Documenting Duterte’s brutal drug war

Community News & Features Apr 26, 2019 at 3:34 pm

5 Photos courtesy of Alpha PR

At Toronto’s Hot Docs Film Festival: On The President’s Orders

By Althea Manasan

On a street in the city of Caloocan, a driver sits atop his tricycle, waiting for customers. It’s a busy day, as people go about their daily business, doing their shopping, pushing their children in strollers. The driver’s young son fidgets in the cab beside him.

OTPO-posterFrom behind, a motorbike carrying two men riding-in-tandem pulls up beside the tricycle. Their faces are covered. One of the men pulls out a gun and shoots the tricycle driver twice — once in the jaw and then again in the chest — before speeding away. The driver, now gushing blood, stumbles off his tricycle in shock, reaching for something or someone to grab onto. He eventually collapses to the ground while stunned onlookers watch.

This graphic footage, captured by a CCTV camera, is one of the opening scenes of a new film documenting the drug war in the Philippines. On the President’s Orders, which will have its North American premiere this weekend at the Hot Docs Film Festival in Toronto, offers a deeper and more intimate look at what’s happening on the ground as police crack down on suspected drug users.

Directed by James Jones and Olivier Sarbil, the investigative documentary focuses on the city of Caloocan, which made headlines in 2017 after a number of teenagers were killed in anti-drug operations. The film follows Police Chief Jemar Modequillo, who was hired in an attempt to overhaul the force after public outrage over the killings reached a boiling point.

Directors Olivier Sarbil and James Jones

Directors Olivier Sarbil and James Jones

Jones and Sarbil, who were working together on another documentary about the Iraqi Special Forces, decided to make a film about the drug war after following the story closely through news media and through their local contacts in the country. (Philippine officials say more than 5,000 people have been killed so far in Duterte’s anti-drug campaign, although international human rights organizations have estimated numbers closer to 20,000.)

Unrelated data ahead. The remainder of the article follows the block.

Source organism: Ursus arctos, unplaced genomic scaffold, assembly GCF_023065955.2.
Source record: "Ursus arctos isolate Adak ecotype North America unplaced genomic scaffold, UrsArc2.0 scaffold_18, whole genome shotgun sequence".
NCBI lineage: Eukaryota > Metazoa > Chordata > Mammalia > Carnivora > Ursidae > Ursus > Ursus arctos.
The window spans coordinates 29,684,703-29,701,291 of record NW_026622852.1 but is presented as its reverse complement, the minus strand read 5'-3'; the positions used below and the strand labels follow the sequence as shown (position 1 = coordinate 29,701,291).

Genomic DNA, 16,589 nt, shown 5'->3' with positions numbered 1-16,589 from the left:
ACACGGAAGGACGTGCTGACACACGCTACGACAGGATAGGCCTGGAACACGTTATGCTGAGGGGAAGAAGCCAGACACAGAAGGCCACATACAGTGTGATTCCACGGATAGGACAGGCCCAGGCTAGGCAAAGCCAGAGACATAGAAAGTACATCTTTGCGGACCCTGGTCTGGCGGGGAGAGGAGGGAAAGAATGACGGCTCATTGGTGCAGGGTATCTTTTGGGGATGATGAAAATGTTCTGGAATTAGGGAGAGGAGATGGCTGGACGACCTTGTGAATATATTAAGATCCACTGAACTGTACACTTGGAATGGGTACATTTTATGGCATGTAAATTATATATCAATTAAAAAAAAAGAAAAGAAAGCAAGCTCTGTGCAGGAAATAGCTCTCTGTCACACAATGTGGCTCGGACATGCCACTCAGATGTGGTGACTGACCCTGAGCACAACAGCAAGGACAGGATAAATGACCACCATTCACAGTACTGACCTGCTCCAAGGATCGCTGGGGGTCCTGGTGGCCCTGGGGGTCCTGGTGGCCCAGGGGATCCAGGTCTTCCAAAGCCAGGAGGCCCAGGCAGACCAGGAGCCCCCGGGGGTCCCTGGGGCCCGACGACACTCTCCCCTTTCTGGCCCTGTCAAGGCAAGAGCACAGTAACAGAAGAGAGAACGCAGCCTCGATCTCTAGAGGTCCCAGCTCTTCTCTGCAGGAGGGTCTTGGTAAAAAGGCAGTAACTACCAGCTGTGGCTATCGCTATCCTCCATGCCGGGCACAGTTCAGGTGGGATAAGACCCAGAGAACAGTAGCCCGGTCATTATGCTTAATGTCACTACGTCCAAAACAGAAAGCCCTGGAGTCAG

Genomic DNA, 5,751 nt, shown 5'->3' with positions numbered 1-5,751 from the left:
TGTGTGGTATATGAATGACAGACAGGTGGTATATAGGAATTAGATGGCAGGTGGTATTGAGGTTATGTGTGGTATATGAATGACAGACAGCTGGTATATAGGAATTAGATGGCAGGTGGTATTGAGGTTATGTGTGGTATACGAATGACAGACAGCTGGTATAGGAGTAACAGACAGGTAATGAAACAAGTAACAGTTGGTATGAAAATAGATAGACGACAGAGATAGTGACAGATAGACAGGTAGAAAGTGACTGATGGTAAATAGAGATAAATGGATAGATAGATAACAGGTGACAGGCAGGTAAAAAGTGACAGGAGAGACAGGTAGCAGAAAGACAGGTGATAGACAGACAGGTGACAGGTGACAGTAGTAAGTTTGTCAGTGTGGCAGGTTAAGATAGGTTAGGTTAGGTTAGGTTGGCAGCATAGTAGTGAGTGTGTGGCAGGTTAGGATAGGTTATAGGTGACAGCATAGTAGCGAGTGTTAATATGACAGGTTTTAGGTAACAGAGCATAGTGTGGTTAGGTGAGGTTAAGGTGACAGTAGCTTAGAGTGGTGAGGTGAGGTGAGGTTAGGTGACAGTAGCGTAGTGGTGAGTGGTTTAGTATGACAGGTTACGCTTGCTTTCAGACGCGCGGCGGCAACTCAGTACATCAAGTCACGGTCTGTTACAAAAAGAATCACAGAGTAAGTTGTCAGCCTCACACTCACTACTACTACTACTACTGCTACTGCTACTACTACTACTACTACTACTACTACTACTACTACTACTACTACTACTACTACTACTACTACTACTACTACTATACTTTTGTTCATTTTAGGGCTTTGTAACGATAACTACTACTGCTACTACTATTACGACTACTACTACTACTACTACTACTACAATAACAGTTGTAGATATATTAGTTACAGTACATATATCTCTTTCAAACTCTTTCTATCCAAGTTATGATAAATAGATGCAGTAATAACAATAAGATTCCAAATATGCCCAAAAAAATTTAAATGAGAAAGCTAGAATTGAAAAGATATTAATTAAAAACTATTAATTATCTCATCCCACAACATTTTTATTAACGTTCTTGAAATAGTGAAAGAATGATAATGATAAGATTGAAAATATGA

“We thought our kind of combined approach to filmmaking could tell the story in a different way,” Jones said. He and Sarbil spoke to The Philippine Reporter by phone from London, England.

“I think we were conscious that people were kind of aware of the deaths in Britain, but people after a while just switched off, so we thought we could hopefully change the formula and get access to the police to kind of understand a bit more about how the killings were happening, how they could justify killing basically the urban poor.”

OTPO-doc1After getting advice from a local journalist, they decided to focus their cameras on Caloocan, in Metro Manila. Their first stop upon arriving was Police Chief Modequillo’s office to request permission to film him and his police force.

“To be honest, we kind of thought that they’d laugh at us … because it was such a hotspot, it was such a controversial moment, that we thought the idea of two European guys flying halfway across the world and showing up in their office, they’d be like, ‘Well, we know what you’re up to,’” said Jones. “But this journalist was like, ‘No, he’s like a real attention seeker, he’s got a big ego, he loves being the center of attention. So there’s a chance that he might say yeah.’”